Kevin Eubanks - The Messenger

Kevin Eubanks
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Kevin Eubanks has been described as one of the greatest guitarist in Jazz, having worked alongside the likes of bebop percussionist Wes Montgomery and drummer Art Blakey. Since releasing his debut album for Elektra Records in 1982, Eubanks has recorded several albums on several labels that have established him as one of the genres most virtuoso of players. A consummate musician, Eubanks' latest oeuvre, The Messenger, displays a dazzling dexterity of style and inventive playing that immerses and marinates the sounds of jazz, fusion and the blues into one cohesive compendium.

Kevin Eubanks has been described as one of the greatest guitarist in Jazz, having worked alongside the likes of bebop percussionist Wes Montgomery and drummer Art Blakey. Since releasing his debut album for Elektra Records in 1982, Eubanks has recorded several albums on several labels that have established him as one of the genres most virtuoso of players. A consummate musician, Eubanks' latest oeuvre, The Messenger, displays a dazzling dexterity of style and inventive playing that immerses and marinates the sounds of jazz, fusion and the blues into one cohesive compendium.

Recorded for the Michigan-based independent Mack Avenue Records, The Messenger follows on from Eubanks' 2010 well-received Zen Food, which Eubanks released following his departure from The Tonight Show with Jay Leno where he spent fifteen years as the shows in-house band leader. Very much a family affair, The Messenger features brothers Robin and Duane on trombone and trumpet, in addition to drummer Marvin “Smitty” Smith and bassist Rene Camacho.

Aside from being an accomplished jazz-fusion guitarist, Eubanks also composed nine of the eleven tracks, taking the listener on a voyage of interplanetary sounds that are sometimes cosmic, rhythmically funky and even ultra-groovy. Also included in the mix are an adroit and ingenious cover of guitarist Jeff Beck’s “Led Boots” and a revision of the music of saxophonist John Coltrane, deftly re-worked into the throbbing and slithering “Resolutions.” Alvin Chea, from the vocal sextet Take 6, Chea also plays an ostentatiously vocal role on the aforementioned “Led Boots,” but his underpinning of Eubanks remarkable playing as he simulates the guitar refrain with his mouth, is nothing short of exasperating. Far better is the laid back and jam like “Ghost Dog Blues” and the Wah-wah liquid guitar fill of the mournful “sister Veil.” Perhaps the best song nestled against the hybrid of sound is the quiet beautiful and serene-like “Loved Ones,” where Eubanks caresses the electric guitar with understated beauty and artistry that is most heart-felt.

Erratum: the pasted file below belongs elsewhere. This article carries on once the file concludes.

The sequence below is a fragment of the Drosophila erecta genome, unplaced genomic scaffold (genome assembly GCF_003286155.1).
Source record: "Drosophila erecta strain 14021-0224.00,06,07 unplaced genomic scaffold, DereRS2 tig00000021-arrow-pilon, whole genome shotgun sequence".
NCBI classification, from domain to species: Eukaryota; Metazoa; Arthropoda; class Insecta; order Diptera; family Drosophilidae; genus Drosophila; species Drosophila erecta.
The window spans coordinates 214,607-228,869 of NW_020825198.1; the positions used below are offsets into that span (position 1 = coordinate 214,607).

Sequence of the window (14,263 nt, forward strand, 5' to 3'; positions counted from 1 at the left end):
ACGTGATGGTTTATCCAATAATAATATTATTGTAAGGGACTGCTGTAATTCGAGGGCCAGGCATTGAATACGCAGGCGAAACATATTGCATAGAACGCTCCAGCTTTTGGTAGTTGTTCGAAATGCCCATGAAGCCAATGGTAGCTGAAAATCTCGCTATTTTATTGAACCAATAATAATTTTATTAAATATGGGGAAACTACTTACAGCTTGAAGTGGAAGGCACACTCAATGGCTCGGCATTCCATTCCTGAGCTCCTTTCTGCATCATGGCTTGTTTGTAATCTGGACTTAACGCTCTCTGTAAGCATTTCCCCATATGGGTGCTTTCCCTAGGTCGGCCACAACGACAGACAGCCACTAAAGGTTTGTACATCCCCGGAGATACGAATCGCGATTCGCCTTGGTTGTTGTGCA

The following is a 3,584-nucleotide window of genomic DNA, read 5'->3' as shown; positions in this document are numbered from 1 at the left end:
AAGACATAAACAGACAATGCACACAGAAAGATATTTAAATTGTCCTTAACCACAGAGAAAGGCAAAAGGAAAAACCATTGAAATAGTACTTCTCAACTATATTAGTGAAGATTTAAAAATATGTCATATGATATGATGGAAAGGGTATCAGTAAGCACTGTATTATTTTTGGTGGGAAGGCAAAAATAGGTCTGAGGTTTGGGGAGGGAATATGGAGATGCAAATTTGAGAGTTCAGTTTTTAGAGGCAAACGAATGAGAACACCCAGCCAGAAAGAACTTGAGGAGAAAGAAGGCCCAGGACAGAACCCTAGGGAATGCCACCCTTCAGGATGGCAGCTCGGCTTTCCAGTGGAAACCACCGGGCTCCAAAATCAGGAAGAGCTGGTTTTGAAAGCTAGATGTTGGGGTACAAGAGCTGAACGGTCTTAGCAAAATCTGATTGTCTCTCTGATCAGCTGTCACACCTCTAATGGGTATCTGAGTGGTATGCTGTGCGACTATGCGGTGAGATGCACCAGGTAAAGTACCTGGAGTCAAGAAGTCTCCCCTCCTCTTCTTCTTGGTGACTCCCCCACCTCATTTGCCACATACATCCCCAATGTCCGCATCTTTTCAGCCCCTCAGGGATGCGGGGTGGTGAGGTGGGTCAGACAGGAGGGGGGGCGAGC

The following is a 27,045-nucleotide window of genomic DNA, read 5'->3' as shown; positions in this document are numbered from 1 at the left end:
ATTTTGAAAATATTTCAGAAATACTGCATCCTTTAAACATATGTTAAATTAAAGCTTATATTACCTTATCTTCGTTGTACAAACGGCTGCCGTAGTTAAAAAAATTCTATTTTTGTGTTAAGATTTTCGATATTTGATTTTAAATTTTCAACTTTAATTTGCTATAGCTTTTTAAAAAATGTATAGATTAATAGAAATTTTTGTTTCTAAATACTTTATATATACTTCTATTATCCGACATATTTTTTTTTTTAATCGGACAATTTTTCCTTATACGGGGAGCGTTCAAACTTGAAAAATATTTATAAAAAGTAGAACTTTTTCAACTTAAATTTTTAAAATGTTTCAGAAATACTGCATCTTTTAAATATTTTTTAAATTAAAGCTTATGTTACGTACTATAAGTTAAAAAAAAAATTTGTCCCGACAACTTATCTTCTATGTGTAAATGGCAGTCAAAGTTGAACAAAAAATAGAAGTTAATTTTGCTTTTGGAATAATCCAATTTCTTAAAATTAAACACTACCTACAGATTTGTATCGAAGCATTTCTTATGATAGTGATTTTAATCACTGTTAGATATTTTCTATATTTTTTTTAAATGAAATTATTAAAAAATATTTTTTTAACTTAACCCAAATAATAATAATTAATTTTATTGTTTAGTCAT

A unification of countless moods and sounds from the sombre and introspective, to the frantic and the mellow, with Moods and Messages Eubanks has achieved his objective in branching out from his customary jazz surroundings and letting the listener know the breadth of his musicality. Recommended.

By Garry Moran

 
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